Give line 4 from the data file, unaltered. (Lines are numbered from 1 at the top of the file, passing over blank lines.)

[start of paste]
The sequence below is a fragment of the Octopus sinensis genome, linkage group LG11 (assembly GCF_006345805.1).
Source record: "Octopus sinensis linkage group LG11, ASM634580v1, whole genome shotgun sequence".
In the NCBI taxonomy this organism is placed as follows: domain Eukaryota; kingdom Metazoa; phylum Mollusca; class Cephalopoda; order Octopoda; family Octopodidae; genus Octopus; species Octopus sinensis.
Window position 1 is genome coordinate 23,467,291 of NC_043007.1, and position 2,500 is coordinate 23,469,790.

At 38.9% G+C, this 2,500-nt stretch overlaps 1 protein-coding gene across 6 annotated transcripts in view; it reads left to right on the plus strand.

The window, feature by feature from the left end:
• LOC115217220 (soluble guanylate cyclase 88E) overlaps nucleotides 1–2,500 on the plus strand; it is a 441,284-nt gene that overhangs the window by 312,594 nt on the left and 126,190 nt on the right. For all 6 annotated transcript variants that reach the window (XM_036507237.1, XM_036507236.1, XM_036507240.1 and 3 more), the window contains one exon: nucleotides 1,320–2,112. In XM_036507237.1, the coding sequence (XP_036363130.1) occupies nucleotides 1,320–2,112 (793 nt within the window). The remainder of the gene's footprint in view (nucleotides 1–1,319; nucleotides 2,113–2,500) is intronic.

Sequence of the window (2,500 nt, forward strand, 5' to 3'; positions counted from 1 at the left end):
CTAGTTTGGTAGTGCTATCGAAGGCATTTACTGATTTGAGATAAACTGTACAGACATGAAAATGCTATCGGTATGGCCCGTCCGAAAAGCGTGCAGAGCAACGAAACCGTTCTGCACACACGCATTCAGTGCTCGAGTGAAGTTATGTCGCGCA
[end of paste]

Window position 1 is genome coordinate 23,467,291 of NC_043007.1, and position 2,500 is coordinate 23,469,790.